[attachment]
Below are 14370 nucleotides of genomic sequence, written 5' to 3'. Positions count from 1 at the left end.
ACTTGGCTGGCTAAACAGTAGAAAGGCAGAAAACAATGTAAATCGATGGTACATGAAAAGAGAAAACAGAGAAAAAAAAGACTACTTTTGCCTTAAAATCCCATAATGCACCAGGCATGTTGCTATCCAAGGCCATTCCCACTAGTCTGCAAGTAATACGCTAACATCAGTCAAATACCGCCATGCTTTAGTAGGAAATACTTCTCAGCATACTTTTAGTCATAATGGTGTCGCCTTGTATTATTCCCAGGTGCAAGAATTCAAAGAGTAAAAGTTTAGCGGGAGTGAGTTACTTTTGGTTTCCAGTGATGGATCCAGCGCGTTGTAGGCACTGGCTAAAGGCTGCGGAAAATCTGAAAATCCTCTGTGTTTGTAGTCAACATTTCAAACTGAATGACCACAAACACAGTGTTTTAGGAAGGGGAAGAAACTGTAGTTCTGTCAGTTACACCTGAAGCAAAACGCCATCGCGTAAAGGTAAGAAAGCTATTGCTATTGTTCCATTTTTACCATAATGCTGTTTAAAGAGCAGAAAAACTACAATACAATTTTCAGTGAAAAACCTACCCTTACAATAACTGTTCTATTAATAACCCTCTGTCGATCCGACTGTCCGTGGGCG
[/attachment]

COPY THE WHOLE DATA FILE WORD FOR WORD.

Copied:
Below are 14370 nucleotides of genomic sequence, written 5' to 3'. Positions count from 1 at the left end.
ACTTGGCTGGCTAAACAGTAGAAAGGCAGAAAACAATGTAAATCGATGGTACATGAAAAGAGAAAACAGAGAAAAAAAAGACTACTTTTGCCTTAAAATCCCATAATGCACCAGGCATGTTGCTATCCAAGGCCATTCCCACTAGTCTGCAAGTAATACGCTAACATCAGTCAAATACCGCCATGCTTTAGTAGGAAATACTTCTCAGCATACTTTTAGTCATAATGGTGTCGCCTTGTATTATTCCCAGGTGCAAGAATTCAAAGAGTAAAAGTTTAGCGGGAGTGAGTTACTTTTGGTTTCCAGTGATGGATCCAGCGCGTTGTAGGCACTGGCTAAAGGCTGCGGAAAATCTGAAAATCCTCTGTGTTTGTAGTCAACATTTCAAACTGAATGACCACAAACACAGTGTTTTAGGAAGGGGAAGAAACTGTAGTTCTGTCAGTTACACCTGAAGCAAAACGCCATCGCGTAAAGGTAAGAAAGCTATTGCTATTGTTCCATTTTTACCATAATGCTGTTTAAAGAGCAGAAAAACTACAATACAATTTTCAGTGAAAAACCTACCCTTACAATAACTGTTCTATTAATAACCCTCTGTCGATCCGACTGTCCGTGGGCG